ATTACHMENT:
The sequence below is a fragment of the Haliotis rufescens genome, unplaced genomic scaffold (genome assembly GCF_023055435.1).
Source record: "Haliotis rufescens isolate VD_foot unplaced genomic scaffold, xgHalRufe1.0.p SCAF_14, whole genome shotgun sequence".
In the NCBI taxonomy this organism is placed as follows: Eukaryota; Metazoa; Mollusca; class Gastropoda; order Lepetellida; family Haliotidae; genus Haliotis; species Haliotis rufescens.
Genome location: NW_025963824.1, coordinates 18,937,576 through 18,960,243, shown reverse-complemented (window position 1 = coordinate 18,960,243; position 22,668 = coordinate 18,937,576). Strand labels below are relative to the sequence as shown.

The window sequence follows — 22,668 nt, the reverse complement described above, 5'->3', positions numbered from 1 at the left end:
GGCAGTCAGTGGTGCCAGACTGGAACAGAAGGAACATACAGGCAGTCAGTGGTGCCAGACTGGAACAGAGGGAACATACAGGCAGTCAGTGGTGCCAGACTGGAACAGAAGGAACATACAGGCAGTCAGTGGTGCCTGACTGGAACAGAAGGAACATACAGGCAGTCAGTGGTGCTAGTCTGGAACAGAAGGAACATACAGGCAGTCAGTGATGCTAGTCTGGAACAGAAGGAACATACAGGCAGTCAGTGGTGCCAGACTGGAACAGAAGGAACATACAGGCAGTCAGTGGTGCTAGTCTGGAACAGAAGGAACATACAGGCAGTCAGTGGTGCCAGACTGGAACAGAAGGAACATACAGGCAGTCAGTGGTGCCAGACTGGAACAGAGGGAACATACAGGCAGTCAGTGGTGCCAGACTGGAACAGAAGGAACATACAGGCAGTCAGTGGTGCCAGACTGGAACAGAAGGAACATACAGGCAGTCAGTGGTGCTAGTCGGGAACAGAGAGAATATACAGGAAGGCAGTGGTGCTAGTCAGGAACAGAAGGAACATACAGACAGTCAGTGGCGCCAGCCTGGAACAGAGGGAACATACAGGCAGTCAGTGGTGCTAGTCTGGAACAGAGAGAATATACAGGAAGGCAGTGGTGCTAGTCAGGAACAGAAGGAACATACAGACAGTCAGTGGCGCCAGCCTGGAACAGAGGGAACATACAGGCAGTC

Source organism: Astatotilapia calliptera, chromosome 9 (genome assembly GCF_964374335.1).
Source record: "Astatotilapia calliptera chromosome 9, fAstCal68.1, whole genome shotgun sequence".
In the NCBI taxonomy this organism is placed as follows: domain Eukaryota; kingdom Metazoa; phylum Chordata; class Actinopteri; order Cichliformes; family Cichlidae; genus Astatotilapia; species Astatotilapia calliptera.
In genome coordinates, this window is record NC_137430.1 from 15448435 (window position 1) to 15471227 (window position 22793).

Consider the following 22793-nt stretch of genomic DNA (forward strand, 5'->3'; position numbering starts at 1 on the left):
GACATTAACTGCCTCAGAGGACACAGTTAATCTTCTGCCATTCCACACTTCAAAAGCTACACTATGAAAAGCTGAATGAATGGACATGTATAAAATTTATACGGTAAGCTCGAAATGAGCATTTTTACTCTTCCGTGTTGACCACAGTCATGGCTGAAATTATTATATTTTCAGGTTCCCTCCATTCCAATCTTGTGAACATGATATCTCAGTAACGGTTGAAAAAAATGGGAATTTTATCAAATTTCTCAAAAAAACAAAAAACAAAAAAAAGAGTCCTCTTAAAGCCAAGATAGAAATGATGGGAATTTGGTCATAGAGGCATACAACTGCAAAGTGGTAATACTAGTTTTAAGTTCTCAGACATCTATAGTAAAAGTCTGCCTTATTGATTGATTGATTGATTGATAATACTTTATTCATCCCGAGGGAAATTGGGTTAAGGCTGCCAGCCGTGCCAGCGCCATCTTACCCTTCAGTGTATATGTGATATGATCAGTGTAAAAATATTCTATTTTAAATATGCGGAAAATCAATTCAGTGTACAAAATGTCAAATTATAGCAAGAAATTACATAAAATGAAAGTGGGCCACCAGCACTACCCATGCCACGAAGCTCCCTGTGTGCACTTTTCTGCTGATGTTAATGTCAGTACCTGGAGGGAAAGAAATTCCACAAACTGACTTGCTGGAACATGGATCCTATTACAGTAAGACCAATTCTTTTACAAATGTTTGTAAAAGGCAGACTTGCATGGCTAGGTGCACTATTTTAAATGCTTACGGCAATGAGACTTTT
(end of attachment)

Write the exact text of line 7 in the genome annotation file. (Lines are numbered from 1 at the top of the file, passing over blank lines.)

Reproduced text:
Source organism: Astatotilapia calliptera, chromosome 9 (genome assembly GCF_964374335.1).